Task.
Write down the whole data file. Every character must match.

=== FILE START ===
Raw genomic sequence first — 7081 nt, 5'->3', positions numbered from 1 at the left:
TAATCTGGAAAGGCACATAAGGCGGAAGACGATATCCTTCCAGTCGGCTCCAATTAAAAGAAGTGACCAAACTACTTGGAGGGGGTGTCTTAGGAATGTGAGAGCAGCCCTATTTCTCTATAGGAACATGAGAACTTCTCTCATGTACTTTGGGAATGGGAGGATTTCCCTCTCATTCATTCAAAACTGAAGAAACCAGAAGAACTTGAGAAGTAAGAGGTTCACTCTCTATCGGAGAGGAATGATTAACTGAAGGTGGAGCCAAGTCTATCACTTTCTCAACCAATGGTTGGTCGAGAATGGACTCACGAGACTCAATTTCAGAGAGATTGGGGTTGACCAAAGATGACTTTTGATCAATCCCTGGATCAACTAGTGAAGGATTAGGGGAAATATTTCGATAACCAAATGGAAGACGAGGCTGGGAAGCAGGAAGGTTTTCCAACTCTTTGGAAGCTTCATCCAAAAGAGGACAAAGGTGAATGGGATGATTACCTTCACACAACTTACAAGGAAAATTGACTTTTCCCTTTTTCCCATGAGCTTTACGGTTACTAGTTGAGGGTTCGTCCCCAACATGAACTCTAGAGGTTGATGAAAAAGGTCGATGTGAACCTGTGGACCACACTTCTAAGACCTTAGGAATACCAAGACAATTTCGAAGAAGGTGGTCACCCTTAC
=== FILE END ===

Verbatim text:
Raw genomic sequence first — 7081 nt, 5'->3', positions numbered from 1 at the left:
TAATCTGGAAAGGCACATAAGGCGGAAGACGATATCCTTCCAGTCGGCTCCAATTAAAAGAAGTGACCAAACTACTTGGAGGGGGTGTCTTAGGAATGTGAGAGCAGCCCTATTTCTCTATAGGAACATGAGAACTTCTCTCATGTACTTTGGGAATGGGAGGATTTCCCTCTCATTCATTCAAAACTGAAGAAACCAGAAGAACTTGAGAAGTAAGAGGTTCACTCTCTATCGGAGAGGAATGATTAACTGAAGGTGGAGCCAAGTCTATCACTTTCTCAACCAATGGTTGGTCGAGAATGGACTCACGAGACTCAATTTCAGAGAGATTGGGGTTGACCAAAGATGACTTTTGATCAATCCCTGGATCAACTAGTGAAGGATTAGGGGAAATATTTCGATAACCAAATGGAAGACGAGGCTGGGAAGCAGGAAGGTTTTCCAACTCTTTGGAAGCTTCATCCAAAAGAGGACAAAGGTGAATGGGATGATTACCTTCACACAACTTACAAGGAAAATTGACTTTTCCCTTTTTCCCATGAGCTTTACGGTTACTAGTTGAGGGTTCGTCCCCAACATGAACTCTAGAGGTTGATGAAAAAGGTCGATGTGAACCTGTGGACCACACTTCTAAGACCTTAGGAATACCAAGACAATTTCGAAGAAGGTGGTCACCCTTAC